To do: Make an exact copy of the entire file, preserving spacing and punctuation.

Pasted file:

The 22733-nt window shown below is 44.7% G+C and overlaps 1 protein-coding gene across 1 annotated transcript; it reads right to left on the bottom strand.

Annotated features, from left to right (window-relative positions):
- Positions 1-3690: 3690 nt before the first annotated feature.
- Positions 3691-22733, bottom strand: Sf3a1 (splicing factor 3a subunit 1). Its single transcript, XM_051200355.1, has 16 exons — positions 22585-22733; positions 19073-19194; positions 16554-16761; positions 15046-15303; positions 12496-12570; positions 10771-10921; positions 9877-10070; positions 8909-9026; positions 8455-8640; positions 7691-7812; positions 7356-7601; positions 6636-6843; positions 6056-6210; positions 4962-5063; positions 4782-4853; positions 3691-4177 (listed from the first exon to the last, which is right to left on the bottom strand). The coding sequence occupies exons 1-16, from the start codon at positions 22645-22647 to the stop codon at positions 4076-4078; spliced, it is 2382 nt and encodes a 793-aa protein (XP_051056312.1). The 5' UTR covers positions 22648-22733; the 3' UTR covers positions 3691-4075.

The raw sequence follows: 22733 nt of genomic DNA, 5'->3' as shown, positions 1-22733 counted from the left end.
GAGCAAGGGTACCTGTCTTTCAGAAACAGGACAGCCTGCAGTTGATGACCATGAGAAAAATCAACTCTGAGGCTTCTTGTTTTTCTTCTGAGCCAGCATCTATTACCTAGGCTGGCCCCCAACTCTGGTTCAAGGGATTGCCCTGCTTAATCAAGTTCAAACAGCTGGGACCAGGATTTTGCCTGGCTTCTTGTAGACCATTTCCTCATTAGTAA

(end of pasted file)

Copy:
The 22733-nt window shown below is 44.7% G+C and overlaps 1 protein-coding gene across 1 annotated transcript; it reads right to left on the bottom strand.

Annotated features, from left to right (window-relative positions):
- Positions 1-3690: 3690 nt before the first annotated feature.
- Positions 3691-22733, bottom strand: Sf3a1 (splicing factor 3a subunit 1). Its single transcript, XM_051200355.1, has 16 exons — positions 22585-22733; positions 19073-19194; positions 16554-16761; positions 15046-15303; positions 12496-12570; positions 10771-10921; positions 9877-10070; positions 8909-9026; positions 8455-8640; positions 7691-7812; positions 7356-7601; positions 6636-6843; positions 6056-6210; positions 4962-5063; positions 4782-4853; positions 3691-4177 (listed from the first exon to the last, which is right to left on the bottom strand). The coding sequence occupies exons 1-16, from the start codon at positions 22645-22647 to the stop codon at positions 4076-4078; spliced, it is 2382 nt and encodes a 793-aa protein (XP_051056312.1). The 5' UTR covers positions 22648-22733; the 3' UTR covers positions 3691-4075.

The raw sequence follows: 22733 nt of genomic DNA, 5'->3' as shown, positions 1-22733 counted from the left end.
GAGCAAGGGTACCTGTCTTTCAGAAACAGGACAGCCTGCAGTTGATGACCATGAGAAAAATCAACTCTGAGGCTTCTTGTTTTTCTTCTGAGCCAGCATCTATTACCTAGGCTGGCCCCCAACTCTGGTTCAAGGGATTGCCCTGCTTAATCAAGTTCAAACAGCTGGGACCAGGATTTTGCCTGGCTTCTTGTAGACCATTTCCTCATTAGTAA